19 Nov 2015
A territory-wide enforcement operation codenamed "Twilight" and a joint operation codenamed "Powerplayer" were mounted by the Immigration Department, the Hong Kong Police Force and the Labour Department yesterday (November 18) to combat illegal employment activities. A total of eight illegal workers and three suspected employers were arrested.
During operation "Twilight", officers of the Immigration Task Force raided four target locations including restaurants and residential flats under renovation. Three illegal workers were arrested. The three illegal workers comprised two men and one woman aged 38 to 50. One man and one woman aged 19 and 59 were suspected of employing the illegal workers.
During operation "Powerplayer", enforcement officers raided 16 target locations including restaurants and shops in Kowloon West Region. Five illegal workers comprising four men and one woman aged 22 to 49 were arrested. Among them, one man and one woman were suspected of using and being in possession of forged Hong Kong identity cards. One woman aged 45 was suspected of employing the illegal workers.
"Visitors are not allowed to take up employment in Hong Kong, whether paid or unpaid, without the permission of the Director of Immigration. Offenders are liable to prosecution and upon conviction face a maximum fine of $50,000 and up to two years' imprisonment," an Immigration Department spokesman said.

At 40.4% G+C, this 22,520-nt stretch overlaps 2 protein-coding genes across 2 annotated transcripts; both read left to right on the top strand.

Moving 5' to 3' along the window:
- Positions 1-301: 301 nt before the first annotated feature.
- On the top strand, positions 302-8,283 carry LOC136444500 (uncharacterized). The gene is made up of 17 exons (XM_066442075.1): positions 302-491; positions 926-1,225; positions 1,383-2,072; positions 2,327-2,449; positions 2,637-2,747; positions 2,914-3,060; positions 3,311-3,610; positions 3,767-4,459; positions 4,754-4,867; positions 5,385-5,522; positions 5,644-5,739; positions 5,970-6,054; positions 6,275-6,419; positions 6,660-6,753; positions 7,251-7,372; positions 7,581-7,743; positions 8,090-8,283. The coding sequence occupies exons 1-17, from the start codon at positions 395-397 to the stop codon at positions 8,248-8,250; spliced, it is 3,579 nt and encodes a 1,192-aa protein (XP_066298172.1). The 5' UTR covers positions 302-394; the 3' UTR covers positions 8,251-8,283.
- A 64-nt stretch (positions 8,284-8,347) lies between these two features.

The spokesman warned that it is an offence to use or possess a forged identity card. Offenders are liable to prosecution and a maximum penalty of a $100,000 fine and up to 10 years' imprisonment.
The spokesman appealed to employers not to employ illegal workers, warning that it is an offence to employ people who are not lawfully employable. The maximum penalty is a fine of $350,000 and imprisonment for three years. It is also an offence if an employer fails to inspect the job seeker's identity card or, if the job seeker does not have a Hong Kong permanent identity card, his or her valid travel document. The maximum penalty for failing to do so is a fine of $150,000 and imprisonment for one year. To deter unlawful employment, the High Court laid down sentencing guidelines in 2004 reaffirming that it is a serious offence to employ someone who is not legally employable, and stating that the employer of an illegal worker should be given an immediate custodial sentence.